ST. LOUIS — Four years after a strange campaign kept one Missouri Senate seat in Democratic hands, the party is hoping to capitalize on anti-incumbent sentiment and claim the other.
If 35-year-old Secretary of State Jason Kander upsets Republican Sen. Roy Blunt, it would be a coup for Democrats in a state where Republicans dominate the Legislature and haven’t lost a presidential race for two decades. Recent polls show Blunt, 66, a longtime member of Congress, with a slim lead, but it’s well within the polling margin of error, making the contest a virtual toss-up.
With Senate control potentially hanging in the balance, a Missouri campaign is a major national focus for the second time in four years.
In 2012, Sen. Claire McCaskill — once considered one of the chamber’s most vulnerable Democratic incumbents — easily won re-election after Republican challenger Todd Akin commented on a St. Louis TV talk show that women’s bodies have ways of avoiding pregnancy from what he called “legitimate rape.”
The Blunt-Kander race wasn’t always expected to be so close, but University of Missouri-St. Louis political science professor David Kimball said Kander has benefited from voters’ anti-Washington sentiment.
“I think perhaps there’s some anger in the general population with politics as usual and with people perceived as being veteran, career politicians, and for them, someone like Kander may look more appealing than Sen. Blunt,” Kimball said.
Even now, both sides are playing it reasonably safe on the campaign trail, sticking to the same talking points they’ve been hammering home for months.
Blunt, who served seven terms in the House before election to the Senate in 2010, focuses on the need to bring more and better-paying jobs to Missouri, making the nation safer, and reducing regulations.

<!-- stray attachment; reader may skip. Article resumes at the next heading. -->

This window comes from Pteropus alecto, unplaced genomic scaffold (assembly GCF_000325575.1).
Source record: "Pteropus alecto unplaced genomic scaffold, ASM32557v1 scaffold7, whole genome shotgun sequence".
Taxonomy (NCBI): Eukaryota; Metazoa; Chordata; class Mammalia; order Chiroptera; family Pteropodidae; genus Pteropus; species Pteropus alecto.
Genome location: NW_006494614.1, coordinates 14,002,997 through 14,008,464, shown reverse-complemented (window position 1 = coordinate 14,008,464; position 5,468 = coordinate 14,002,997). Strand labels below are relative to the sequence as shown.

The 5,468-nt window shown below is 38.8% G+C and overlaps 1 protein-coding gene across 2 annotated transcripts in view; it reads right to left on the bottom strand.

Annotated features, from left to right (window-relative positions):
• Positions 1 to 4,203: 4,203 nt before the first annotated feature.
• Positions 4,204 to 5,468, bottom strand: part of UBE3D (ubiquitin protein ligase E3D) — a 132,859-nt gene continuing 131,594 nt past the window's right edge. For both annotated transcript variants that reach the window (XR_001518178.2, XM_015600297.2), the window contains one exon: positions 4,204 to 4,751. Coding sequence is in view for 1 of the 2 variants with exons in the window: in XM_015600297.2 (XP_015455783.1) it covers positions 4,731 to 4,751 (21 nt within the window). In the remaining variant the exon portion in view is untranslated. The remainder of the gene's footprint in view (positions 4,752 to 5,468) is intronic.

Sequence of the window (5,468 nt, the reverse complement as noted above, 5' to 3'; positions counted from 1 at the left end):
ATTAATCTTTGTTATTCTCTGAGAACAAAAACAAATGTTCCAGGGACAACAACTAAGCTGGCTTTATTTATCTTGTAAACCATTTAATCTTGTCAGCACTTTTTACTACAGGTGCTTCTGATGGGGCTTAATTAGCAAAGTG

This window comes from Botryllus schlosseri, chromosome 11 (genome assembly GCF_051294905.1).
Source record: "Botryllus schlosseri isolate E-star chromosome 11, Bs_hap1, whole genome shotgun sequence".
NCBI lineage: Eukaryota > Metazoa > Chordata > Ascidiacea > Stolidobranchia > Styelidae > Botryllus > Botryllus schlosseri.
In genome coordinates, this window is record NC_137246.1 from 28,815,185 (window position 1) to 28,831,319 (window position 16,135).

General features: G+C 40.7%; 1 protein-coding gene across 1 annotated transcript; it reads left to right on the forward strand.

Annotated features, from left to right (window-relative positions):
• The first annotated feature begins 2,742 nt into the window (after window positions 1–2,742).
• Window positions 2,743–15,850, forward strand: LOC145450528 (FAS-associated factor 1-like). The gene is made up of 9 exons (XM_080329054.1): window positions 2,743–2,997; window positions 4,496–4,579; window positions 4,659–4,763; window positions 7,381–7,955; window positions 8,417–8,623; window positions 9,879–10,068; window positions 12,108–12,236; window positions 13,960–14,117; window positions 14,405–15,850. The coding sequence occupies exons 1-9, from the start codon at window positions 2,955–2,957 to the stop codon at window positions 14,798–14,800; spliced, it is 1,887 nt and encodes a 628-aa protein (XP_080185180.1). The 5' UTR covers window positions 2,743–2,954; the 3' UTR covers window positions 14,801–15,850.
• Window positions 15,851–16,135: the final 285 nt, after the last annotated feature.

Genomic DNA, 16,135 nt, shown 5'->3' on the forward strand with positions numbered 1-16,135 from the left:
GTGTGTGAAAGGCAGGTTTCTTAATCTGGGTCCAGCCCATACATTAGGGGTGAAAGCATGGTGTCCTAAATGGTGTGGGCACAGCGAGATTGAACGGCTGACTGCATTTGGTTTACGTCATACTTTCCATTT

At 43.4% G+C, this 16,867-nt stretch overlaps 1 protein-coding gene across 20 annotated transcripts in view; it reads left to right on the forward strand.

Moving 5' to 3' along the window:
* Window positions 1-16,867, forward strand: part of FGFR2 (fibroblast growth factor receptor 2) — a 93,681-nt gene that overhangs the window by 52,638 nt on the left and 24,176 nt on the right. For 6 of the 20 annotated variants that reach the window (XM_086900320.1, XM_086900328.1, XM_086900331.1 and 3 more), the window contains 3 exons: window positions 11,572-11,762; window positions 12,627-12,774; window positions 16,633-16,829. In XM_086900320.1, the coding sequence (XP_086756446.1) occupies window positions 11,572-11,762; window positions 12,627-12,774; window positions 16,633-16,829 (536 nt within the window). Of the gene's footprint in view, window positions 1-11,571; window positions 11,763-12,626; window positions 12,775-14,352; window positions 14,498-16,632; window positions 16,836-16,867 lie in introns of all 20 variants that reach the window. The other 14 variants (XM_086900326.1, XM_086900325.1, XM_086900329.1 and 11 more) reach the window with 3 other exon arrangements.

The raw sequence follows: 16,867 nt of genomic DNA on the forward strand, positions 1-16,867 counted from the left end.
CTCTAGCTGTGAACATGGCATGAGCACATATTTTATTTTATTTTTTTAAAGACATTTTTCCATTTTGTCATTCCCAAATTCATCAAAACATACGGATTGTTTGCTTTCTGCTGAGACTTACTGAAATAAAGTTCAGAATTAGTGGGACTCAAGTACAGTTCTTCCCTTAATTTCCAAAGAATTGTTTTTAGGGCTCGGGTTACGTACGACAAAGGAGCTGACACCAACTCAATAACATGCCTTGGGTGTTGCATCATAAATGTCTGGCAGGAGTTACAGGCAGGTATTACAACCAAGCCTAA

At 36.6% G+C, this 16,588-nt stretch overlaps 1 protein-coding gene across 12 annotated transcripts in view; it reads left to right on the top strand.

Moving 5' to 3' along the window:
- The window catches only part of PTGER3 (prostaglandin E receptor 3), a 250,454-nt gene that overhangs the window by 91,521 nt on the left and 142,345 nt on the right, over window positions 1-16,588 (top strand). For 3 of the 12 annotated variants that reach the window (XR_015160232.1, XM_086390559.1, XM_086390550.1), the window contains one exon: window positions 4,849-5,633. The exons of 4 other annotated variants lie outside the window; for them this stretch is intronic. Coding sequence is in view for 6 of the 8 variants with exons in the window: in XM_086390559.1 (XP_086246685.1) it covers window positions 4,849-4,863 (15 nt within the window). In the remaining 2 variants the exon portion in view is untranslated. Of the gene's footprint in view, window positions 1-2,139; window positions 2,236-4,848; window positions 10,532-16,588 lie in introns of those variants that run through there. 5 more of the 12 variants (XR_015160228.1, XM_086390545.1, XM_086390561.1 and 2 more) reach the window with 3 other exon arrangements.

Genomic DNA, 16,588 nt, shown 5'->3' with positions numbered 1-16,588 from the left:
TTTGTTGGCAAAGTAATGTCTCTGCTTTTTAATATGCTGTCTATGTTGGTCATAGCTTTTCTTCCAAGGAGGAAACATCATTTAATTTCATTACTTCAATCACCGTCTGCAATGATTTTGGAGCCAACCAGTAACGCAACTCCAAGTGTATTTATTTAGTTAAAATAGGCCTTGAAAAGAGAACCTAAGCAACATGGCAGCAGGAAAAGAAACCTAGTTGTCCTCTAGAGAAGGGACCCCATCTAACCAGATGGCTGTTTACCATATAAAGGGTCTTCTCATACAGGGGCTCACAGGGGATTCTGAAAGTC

Kander highlights his background as an Army intelligence officer in Iraq, and the need for a new generation of leadership in Washington.
Both sides are spending millions of dollars on TV ads, bolstered by millions more from their national senatorial committees as well as political action committees and other outside groups. Attack ads often try to tie the candidates to the tops of their tickets — Blunt to GOP presidential candidate Donald Trump, and Kander to Democrat Hillary Clinton.
It’s a connection both men tend to shy away from. Both skipped their parties’ national convention this summer.
Clinton is rarely mentioned in Kander campaign appearances. Normally congenial with reporters, Blunt bristled Thursday following a campaign appearance in suburban St. Louis when asked once again if he continues to back Trump.
“Asked and answered like 10 times in the last week and the answer’s still the same,” Blunt said. “As long as the choice is Donald Trump and Hillary Clinton … Hillary Clinton will not change the Obamacare disaster, the out of control regulators, or our terrible foreign policy. I think with a Republican Congress that he (Trump) may be able to do that.”
The two candidates have debated just once, along with three lesser-known candidates at a forum on Sept. 30 in Branson. Kander spokeswoman Anne Feldman said Kander has agreed to three additional debates hosted by broadcast outlets in St. Louis, Kansas City and Springfield, but Blunt has refused.
Blunt spokesman Tate O’Connor said the campaign “continues to look for the best opportunities to talk with Missourians about the real issues that matter.”